Essential tech: What keeps one ZDNet writer on the road?

Essential tech: What keeps one ZDNet writer on the road?

Summary: Writing isn't just sitting at a desk waiting for the news to happen. It often requires a prepared bag of kit for travel to report at the source. Here's what Zack Whittaker keeps in his on-the-go bag.

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  • iPod nano (sixth-generation)

    Depending on how long I'm out somewhere -- it can be an overnight job or a few days -- I take my downsized iPod with me for the sole purpose of listening to music when I head out for my morning run. Sure, dismiss the idea as hilarious, but despite my smoke-shattered lungs I still enjoy a good run at daybreak to get the endorphins in the right places for the stressful day ahead. 

    The iPod is small enough to clip onto my t-shirt and has skip/next-track functionality built into the hardware buttons, making it easy to maintain a good speed while bumping a song for another. 

    But its in-built fitness app is what separates it out from the rest -- including other, larger iPods (see next). It measures calorie count, run duration and distance through its accelerometer. The online Nike+ service is far from great, but the data can be reviewed in the device's history and added to your own online fitness service.

  • iPod touch (fourth-generation)

    Yet another Apple product. I can't deny that keeping the Apple ecosystem -- hardware and software -- has made my life somewhat easier and in-sync across devices, but again it falls down to simplicity and value for what you need.

    The iPod touch is my sole companion to-and-from places; that's all it's used for. My working hours often push my social life to the back-end of the day, meaning I miss out on much of the traditional television hours. I often digitally-record or catch up through on-demand services, but travelling is an ideal time to catch up on your back catalog of television.

    8GB is enough: my music collection is rarely transferred in its entirety, but there is plenty of space for a good half season of television to get me through a flight or a two-hour Eurostar journey. 

  • O2 3G Mobile Broadband Dongle

    Thankfully a lot of the places I need to go on the road means travelling from my home in Canterbury to London, or other places around the U.K. When I am on my home turf, or travelling from my house to the office or elsewhere, I can plug in the dongle and connect. Despite the U.K.'s somewhat patchy 3G and EDGE coverage, it generally powers me through the journey.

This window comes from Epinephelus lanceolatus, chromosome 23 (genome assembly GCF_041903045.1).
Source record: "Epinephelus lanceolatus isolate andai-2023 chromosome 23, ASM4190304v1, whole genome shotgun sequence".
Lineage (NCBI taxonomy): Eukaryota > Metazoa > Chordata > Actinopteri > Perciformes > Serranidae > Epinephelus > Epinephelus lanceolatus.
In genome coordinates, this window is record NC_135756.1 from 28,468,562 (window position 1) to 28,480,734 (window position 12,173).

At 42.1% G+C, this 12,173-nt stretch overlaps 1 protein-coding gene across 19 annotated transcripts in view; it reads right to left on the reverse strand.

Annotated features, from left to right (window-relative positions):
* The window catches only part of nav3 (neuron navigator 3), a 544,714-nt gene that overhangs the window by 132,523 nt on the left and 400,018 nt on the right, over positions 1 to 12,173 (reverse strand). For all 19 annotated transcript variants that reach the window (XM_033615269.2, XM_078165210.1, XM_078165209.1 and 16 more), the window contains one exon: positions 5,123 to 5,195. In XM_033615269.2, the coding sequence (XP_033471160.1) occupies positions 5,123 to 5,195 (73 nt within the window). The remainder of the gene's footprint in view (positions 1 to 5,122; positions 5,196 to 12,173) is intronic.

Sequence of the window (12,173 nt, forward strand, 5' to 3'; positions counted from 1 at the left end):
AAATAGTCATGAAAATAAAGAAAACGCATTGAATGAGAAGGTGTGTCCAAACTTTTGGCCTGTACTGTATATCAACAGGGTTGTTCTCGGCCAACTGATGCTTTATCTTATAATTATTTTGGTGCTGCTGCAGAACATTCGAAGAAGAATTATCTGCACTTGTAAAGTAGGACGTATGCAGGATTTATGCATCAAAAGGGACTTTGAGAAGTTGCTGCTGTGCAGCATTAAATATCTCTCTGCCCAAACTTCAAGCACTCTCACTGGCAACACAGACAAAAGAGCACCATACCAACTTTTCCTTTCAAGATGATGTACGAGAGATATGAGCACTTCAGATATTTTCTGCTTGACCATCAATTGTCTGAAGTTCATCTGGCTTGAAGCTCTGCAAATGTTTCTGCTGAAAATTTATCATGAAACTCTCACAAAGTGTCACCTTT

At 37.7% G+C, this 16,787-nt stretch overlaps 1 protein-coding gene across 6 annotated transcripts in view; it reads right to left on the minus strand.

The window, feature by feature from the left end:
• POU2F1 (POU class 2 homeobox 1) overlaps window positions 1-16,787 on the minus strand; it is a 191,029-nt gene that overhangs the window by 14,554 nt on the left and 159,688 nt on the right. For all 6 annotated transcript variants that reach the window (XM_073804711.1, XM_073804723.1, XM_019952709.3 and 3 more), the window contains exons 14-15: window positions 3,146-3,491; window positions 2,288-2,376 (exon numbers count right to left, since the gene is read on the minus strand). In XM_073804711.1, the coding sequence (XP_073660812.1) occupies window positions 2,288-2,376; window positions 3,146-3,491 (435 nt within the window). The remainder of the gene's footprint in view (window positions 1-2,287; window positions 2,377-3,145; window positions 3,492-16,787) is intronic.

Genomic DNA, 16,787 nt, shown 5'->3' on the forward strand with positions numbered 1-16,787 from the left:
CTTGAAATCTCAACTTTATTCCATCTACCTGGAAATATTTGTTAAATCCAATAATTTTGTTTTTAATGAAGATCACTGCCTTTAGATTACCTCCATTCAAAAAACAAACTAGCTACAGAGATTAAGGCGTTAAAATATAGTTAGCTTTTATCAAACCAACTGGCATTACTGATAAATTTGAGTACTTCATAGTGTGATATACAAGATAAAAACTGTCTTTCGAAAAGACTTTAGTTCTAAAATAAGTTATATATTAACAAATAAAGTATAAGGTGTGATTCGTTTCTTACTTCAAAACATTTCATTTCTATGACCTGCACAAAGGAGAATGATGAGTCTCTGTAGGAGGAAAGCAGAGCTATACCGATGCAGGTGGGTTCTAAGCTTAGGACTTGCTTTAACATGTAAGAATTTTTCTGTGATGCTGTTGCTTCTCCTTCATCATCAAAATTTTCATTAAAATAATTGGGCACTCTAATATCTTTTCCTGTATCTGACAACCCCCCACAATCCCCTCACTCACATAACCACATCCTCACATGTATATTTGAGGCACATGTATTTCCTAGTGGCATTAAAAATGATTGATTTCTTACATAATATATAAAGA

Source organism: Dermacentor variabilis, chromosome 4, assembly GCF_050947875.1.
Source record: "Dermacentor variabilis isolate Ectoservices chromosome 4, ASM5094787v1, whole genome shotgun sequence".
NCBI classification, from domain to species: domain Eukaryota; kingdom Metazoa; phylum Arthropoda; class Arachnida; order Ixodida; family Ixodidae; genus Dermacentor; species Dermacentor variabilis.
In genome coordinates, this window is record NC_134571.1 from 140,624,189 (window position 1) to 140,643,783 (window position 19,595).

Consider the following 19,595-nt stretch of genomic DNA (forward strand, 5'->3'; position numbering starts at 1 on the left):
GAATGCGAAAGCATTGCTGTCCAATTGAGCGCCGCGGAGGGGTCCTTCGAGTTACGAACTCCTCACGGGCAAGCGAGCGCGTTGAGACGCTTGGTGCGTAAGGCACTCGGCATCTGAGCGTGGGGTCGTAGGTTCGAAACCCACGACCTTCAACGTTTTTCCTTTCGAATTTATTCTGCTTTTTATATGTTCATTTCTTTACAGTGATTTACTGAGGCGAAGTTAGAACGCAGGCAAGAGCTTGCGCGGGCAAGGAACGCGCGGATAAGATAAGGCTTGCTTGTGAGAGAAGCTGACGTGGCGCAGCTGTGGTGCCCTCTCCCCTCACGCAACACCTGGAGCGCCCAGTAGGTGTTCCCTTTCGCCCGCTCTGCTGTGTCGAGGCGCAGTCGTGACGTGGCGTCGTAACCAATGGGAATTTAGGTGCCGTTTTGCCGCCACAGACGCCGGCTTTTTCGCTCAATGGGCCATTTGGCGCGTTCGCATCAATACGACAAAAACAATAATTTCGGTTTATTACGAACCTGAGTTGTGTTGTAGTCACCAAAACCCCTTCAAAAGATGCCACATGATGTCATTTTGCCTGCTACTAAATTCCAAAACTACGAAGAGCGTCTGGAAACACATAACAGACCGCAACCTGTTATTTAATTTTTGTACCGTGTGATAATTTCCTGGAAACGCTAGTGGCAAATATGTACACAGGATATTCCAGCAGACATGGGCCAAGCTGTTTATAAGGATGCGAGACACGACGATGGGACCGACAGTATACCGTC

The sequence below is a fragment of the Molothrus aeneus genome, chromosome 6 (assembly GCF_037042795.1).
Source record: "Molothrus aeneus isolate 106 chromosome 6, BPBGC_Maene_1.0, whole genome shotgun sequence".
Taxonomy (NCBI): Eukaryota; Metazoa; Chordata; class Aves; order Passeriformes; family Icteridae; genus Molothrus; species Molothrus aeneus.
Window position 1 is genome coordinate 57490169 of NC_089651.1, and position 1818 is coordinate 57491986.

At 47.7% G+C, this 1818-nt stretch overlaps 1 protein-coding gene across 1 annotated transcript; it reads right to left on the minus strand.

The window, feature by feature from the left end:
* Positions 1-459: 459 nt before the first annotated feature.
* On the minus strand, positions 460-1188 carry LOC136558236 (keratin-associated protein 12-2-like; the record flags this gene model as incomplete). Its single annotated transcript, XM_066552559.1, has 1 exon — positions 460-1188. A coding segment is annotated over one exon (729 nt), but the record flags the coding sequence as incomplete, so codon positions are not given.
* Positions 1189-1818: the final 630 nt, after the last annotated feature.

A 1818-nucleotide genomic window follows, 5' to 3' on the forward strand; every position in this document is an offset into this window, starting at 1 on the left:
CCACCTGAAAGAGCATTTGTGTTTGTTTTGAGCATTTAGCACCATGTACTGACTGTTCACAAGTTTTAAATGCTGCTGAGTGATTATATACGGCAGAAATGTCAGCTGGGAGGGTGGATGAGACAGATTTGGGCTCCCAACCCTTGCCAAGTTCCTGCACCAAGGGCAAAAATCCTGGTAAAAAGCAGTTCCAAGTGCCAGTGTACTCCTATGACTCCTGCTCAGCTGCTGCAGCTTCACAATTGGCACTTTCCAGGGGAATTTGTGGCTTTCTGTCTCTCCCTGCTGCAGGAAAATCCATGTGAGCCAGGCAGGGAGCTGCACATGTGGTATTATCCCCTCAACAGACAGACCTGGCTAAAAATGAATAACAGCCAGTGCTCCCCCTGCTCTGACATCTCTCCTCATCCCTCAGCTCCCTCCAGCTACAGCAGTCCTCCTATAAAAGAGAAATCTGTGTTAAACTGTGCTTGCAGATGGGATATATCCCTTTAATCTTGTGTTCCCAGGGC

I have the option to tether my BlackBerry on my O2 mobile data plan but often choose not to. Tethering hits my BlackBerry's battery which could be used for other things during the day, and while many U.K. trains have Wi-Fi, I can't afford to churn up my Mac's battery on slightly-more-reliable Internet access, which often costs as much as a healthy kidney on the black market.

Topics: Smartphones, Apple, United Kingdom, BlackBerry, Outsourcing, Networking, Mobility, Laptops, Apps, PCs

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  • May I have your pounds

    Please? You look like you don't want them having them scatted around like that.
    adacosta38
  • I believe your MacBook Air model qualifies but I could be mistaken, however

    now that Mountain Lion is available - and one of the enhancements to ML is AirPlay - I was wondering two things.

    1. Have you updated to ML?
    2. If you have, and IF that model is compatible with MacBook Air video transmissions to an HDTV set via AirPlay .. will you include that little "hockey puck" of an Apple hobby device called Apple TV in your travel bag, Zack?

    The reason I ask is it might come in handy to show a group of people "something" that is on your computer on a handy large screen HDTV set. With AirPlay and a WiFi source, that would be possible if you had that little "hockey puck" along with you.

    BTW, if you needed a local WiFi signal and a mobile file storage device "all in one", than the Seagate GoFlex Satellite mobile HD (500 GB) + WiFi transmitter is a device that I would recommend highly.

    You never know when you might have time to relax and watch a digital movie or two stored on that device or listen to a musical song from a VERY large mobile song library residing on that Seagate unit.

    Just a suggestion, Road Warrior.
    kenosha77a
    • PS - OS X 10.8 ML has a feature called "Power Nap".

      Power Nap should work on your MBA, Zack, because of it's SSD. Power Nap should give you some extra minutes of battery power per charge.
      kenosha77a
  • Website

    First you should have the next button both at the top and bottom of each page so we don't have to scroll up OR you could just put it all on a single page - God forbid we should not have to wait for all the ad's to load every time we go to the next item.

    just pretend the user is trying to get some content out of the piece.
    bobc47@...
  • Nameless pieces of kit

    "It uses a fraction of the data than other conventional RSS aggregators...It costs less than $5...it's only a couple of clicks away..." Wonderful! Mind telling us what "it" is? I tried opening the image in a new window to see its file name, but Googling for "q-reeder" didn't help me at all.
    JohnQCooper
    • Seriously

      C'mon, I'm serious. I want to know what the program you intended to recommend in Image 20 is.
      JohnQCooper
  • gee

    How to go on a trip for dummies book coming to a book store near you.
    sarai1313@...
  • Nameless piece of kit

    What JohnQCooper said. :-)
    sckenney@...
  • Nameless piece of kit

    Yes, WHAT IS THE PROGRAM?
    CSF111
    • Apologies, all: Let me explain

      Behind the scenes, we have a "Subtitle" box and a "Copy" box. I entered the name of the program -- which is called "Reeder" (for Mac, iOS) by the way -- but obviously it didn't show up. Sorry, all!
      zwhittaker